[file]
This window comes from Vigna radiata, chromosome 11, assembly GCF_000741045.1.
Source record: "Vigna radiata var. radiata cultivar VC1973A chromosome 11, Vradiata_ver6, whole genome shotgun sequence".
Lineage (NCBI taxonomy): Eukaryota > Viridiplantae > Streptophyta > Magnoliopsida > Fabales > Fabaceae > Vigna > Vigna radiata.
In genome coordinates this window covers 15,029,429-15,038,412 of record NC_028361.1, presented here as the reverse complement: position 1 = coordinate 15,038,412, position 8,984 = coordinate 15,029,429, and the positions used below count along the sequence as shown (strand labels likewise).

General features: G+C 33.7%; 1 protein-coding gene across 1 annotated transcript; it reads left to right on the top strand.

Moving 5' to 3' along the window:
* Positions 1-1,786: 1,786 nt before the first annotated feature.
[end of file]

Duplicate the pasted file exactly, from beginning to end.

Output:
This window comes from Vigna radiata, chromosome 11, assembly GCF_000741045.1.
Source record: "Vigna radiata var. radiata cultivar VC1973A chromosome 11, Vradiata_ver6, whole genome shotgun sequence".
Lineage (NCBI taxonomy): Eukaryota > Viridiplantae > Streptophyta > Magnoliopsida > Fabales > Fabaceae > Vigna > Vigna radiata.
In genome coordinates this window covers 15,029,429-15,038,412 of record NC_028361.1, presented here as the reverse complement: position 1 = coordinate 15,038,412, position 8,984 = coordinate 15,029,429, and the positions used below count along the sequence as shown (strand labels likewise).

General features: G+C 33.7%; 1 protein-coding gene across 1 annotated transcript; it reads left to right on the top strand.

Moving 5' to 3' along the window:
* Positions 1-1,786: 1,786 nt before the first annotated feature.